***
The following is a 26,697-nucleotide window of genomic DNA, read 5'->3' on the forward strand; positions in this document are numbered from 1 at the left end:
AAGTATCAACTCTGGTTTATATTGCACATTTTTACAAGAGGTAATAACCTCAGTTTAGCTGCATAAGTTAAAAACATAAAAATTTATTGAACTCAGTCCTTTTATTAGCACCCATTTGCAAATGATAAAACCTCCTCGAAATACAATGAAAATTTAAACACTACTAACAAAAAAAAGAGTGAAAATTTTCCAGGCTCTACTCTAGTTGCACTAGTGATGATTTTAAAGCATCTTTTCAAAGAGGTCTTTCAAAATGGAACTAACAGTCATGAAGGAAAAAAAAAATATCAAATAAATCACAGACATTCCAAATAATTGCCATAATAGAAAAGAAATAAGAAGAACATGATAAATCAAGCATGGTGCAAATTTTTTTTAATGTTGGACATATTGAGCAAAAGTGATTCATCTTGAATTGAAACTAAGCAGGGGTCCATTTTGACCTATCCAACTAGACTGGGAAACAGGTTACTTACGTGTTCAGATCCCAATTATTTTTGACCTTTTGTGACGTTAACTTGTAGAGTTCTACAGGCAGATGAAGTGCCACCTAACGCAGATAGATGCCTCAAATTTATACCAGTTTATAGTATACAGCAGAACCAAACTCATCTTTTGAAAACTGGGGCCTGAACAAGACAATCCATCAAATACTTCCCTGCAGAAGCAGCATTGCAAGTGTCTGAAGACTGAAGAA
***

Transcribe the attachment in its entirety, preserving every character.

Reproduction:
The following is a 26,697-nucleotide window of genomic DNA, read 5'->3' on the forward strand; positions in this document are numbered from 1 at the left end:
AAGTATCAACTCTGGTTTATATTGCACATTTTTACAAGAGGTAATAACCTCAGTTTAGCTGCATAAGTTAAAAACATAAAAATTTATTGAACTCAGTCCTTTTATTAGCACCCATTTGCAAATGATAAAACCTCCTCGAAATACAATGAAAATTTAAACACTACTAACAAAAAAAAGAGTGAAAATTTTCCAGGCTCTACTCTAGTTGCACTAGTGATGATTTTAAAGCATCTTTTCAAAGAGGTCTTTCAAAATGGAACTAACAGTCATGAAGGAAAAAAAAAATATCAAATAAATCACAGACATTCCAAATAATTGCCATAATAGAAAAGAAATAAGAAGAACATGATAAATCAAGCATGGTGCAAATTTTTTTTAATGTTGGACATATTGAGCAAAAGTGATTCATCTTGAATTGAAACTAAGCAGGGGTCCATTTTGACCTATCCAACTAGACTGGGAAACAGGTTACTTACGTGTTCAGATCCCAATTATTTTTGACCTTTTGTGACGTTAACTTGTAGAGTTCTACAGGCAGATGAAGTGCCACCTAACGCAGATAGATGCCTCAAATTTATACCAGTTTATAGTATACAGCAGAACCAAACTCATCTTTTGAAAACTGGGGCCTGAACAAGACAATCCATCAAATACTTCCCTGCAGAAGCAGCATTGCAAGTGTCTGAAGACTGAAGAA